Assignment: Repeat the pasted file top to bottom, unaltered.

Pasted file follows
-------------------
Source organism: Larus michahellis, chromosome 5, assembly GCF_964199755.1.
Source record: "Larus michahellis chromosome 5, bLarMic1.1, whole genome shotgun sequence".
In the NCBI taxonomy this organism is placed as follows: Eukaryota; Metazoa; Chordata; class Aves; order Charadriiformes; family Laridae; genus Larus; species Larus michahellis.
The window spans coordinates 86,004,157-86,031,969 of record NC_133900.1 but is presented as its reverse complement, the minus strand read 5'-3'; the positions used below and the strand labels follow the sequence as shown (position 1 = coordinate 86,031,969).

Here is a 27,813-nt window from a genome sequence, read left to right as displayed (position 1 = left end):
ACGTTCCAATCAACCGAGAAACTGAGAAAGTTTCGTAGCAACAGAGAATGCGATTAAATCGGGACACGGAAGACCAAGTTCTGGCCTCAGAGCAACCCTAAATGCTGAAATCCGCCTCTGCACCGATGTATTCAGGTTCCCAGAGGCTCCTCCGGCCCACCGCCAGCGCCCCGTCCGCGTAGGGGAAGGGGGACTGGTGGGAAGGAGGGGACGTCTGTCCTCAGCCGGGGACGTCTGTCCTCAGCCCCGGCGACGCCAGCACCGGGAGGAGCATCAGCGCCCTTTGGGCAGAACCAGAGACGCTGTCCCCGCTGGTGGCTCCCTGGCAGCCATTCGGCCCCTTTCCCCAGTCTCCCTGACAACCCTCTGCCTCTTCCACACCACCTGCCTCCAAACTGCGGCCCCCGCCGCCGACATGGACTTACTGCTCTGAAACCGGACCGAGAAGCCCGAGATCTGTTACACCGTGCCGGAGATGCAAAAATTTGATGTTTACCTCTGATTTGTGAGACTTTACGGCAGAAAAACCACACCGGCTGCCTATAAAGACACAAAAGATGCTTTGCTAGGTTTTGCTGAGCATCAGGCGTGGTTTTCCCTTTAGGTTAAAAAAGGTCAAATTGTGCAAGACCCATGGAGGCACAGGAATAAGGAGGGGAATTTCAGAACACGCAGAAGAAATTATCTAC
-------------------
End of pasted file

Source organism: Larus michahellis, chromosome 5, assembly GCF_964199755.1.
Source record: "Larus michahellis chromosome 5, bLarMic1.1, whole genome shotgun sequence".
In the NCBI taxonomy this organism is placed as follows: Eukaryota; Metazoa; Chordata; class Aves; order Charadriiformes; family Laridae; genus Larus; species Larus michahellis.
The window spans coordinates 86,004,157-86,031,969 of record NC_133900.1 but is presented as its reverse complement, the minus strand read 5'-3'; the positions used below and the strand labels follow the sequence as shown (position 1 = coordinate 86,031,969).

Here is a 27,813-nt window from a genome sequence, read left to right as displayed (position 1 = left end):
ACGTTCCAATCAACCGAGAAACTGAGAAAGTTTCGTAGCAACAGAGAATGCGATTAAATCGGGACACGGAAGACCAAGTTCTGGCCTCAGAGCAACCCTAAATGCTGAAATCCGCCTCTGCACCGATGTATTCAGGTTCCCAGAGGCTCCTCCGGCCCACCGCCAGCGCCCCGTCCGCGTAGGGGAAGGGGGACTGGTGGGAAGGAGGGGACGTCTGTCCTCAGCCGGGGACGTCTGTCCTCAGCCCCGGCGACGCCAGCACCGGGAGGAGCATCAGCGCCCTTTGGGCAGAACCAGAGACGCTGTCCCCGCTGGTGGCTCCCTGGCAGCCATTCGGCCCCTTTCCCCAGTCTCCCTGACAACCCTCTGCCTCTTCCACACCACCTGCCTCCAAACTGCGGCCCCCGCCGCCGACATGGACTTACTGCTCTGAAACCGGACCGAGAAGCCCGAGATCTGTTACACCGTGCCGGAGATGCAAAAATTTGATGTTTACCTCTGATTTGTGAGACTTTACGGCAGAAAAACCACACCGGCTGCCTATAAAGACACAAAAGATGCTTTGCTAGGTTTTGCTGAGCATCAGGCGTGGTTTTCCCTTTAGGTTAAAAAAGGTCAAATTGTGCAAGACCCATGGAGGCACAGGAATAAGGAGGGGAATTTCAGAACACGCAGAAGAAATTATCTAC